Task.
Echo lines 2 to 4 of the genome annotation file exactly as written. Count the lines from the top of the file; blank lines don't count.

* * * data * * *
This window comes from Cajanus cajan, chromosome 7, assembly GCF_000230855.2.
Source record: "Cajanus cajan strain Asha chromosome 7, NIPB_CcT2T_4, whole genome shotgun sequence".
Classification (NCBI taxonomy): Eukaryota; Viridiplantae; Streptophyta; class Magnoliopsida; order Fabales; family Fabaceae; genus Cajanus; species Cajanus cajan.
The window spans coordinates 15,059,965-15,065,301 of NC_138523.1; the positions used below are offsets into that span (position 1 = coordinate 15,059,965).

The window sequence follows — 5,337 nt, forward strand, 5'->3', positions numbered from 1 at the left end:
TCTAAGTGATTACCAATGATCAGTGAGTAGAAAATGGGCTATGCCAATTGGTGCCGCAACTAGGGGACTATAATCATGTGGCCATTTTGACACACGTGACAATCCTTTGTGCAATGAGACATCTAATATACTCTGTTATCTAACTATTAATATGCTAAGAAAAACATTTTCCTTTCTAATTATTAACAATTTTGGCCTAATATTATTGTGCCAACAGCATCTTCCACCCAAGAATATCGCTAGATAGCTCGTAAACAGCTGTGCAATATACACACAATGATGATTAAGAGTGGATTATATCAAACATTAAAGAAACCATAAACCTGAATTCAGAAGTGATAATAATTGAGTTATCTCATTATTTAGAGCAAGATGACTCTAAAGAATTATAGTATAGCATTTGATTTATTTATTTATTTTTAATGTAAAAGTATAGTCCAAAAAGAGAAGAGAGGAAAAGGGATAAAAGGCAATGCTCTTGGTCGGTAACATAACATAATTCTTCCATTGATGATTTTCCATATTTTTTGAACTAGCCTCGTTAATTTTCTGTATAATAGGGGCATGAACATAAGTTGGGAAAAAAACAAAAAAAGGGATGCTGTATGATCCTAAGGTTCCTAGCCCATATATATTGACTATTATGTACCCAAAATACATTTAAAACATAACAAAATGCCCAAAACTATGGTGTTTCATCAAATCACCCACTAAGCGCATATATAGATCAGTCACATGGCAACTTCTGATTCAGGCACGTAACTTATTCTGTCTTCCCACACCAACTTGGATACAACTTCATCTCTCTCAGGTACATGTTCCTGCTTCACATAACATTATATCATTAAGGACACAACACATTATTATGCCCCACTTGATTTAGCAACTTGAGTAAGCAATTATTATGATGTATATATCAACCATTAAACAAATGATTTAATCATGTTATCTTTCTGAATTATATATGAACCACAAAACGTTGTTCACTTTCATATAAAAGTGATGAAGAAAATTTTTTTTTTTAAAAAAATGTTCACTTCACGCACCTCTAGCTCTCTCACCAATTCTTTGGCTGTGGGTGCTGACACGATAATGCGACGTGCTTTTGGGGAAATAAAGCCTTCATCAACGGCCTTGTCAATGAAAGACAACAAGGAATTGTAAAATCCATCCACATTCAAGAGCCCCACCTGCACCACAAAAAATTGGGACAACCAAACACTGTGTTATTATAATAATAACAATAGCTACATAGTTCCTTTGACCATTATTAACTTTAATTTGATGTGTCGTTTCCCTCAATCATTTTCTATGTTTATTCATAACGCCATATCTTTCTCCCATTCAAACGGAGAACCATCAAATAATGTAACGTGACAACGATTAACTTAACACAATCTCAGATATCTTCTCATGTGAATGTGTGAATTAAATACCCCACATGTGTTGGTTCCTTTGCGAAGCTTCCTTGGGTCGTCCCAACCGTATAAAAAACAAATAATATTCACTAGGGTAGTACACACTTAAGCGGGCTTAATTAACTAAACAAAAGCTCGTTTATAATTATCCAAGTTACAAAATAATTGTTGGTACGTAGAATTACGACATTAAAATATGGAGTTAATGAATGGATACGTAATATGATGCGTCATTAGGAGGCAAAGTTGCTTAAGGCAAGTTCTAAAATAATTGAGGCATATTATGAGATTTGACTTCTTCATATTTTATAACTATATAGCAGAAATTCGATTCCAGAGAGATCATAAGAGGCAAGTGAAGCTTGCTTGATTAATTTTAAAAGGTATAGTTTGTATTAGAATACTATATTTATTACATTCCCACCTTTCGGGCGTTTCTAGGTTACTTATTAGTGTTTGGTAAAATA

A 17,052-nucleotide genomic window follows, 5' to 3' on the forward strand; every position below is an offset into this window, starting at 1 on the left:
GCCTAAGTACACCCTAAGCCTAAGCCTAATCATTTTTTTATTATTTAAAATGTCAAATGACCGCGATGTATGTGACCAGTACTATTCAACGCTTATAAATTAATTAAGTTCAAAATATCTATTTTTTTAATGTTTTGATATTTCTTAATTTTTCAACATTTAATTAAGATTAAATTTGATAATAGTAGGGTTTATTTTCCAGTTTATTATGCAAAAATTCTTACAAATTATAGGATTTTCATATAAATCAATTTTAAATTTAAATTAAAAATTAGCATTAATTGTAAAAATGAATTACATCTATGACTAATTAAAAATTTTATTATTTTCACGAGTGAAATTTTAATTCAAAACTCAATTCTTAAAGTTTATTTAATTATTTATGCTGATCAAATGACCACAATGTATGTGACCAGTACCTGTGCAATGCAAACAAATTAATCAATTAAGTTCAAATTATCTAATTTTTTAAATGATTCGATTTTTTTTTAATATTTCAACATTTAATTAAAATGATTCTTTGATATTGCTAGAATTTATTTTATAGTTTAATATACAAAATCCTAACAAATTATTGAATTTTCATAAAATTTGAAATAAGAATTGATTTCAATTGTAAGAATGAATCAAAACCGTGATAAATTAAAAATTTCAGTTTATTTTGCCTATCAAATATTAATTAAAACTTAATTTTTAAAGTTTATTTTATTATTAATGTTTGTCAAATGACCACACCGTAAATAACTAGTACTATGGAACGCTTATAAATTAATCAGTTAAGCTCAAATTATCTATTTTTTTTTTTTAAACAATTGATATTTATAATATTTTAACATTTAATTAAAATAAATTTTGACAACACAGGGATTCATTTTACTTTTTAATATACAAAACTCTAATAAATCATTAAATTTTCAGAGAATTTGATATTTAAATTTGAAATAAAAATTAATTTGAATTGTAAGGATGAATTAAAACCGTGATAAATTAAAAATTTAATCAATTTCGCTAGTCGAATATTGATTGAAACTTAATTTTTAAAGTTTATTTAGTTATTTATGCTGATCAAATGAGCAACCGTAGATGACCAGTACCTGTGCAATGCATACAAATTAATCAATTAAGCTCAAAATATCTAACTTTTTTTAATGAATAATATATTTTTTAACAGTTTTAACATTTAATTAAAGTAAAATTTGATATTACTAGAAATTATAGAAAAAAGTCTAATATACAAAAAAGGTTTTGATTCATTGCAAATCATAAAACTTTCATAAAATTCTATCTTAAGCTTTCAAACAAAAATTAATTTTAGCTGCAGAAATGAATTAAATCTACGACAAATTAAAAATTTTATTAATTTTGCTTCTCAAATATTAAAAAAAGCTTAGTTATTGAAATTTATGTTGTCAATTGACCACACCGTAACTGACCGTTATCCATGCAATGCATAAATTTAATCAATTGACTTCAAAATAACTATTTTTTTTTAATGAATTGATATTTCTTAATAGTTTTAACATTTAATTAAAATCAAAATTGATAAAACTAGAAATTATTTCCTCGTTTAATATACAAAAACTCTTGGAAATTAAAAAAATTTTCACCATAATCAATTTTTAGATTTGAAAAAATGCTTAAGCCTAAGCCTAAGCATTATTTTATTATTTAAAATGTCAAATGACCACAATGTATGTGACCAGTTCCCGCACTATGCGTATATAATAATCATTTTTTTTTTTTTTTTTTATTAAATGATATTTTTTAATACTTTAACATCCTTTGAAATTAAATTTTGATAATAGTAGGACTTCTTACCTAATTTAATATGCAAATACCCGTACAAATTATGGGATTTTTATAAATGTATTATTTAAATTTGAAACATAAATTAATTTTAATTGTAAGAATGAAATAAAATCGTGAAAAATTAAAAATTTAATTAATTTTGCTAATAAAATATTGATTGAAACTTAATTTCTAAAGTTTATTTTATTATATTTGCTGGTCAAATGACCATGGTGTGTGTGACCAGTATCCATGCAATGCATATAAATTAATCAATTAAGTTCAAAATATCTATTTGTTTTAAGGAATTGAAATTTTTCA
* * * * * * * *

Source record: "Cajanus cajan strain Asha chromosome 7, NIPB_CcT2T_4, whole genome shotgun sequence".
Classification (NCBI taxonomy): Eukaryota; Viridiplantae; Streptophyta; class Magnoliopsida; order Fabales; family Fabaceae; genus Cajanus; species Cajanus cajan.
The window spans coordinates 15,059,965-15,065,301 of NC_138523.1; the positions used below are offsets into that span (position 1 = coordinate 15,059,965).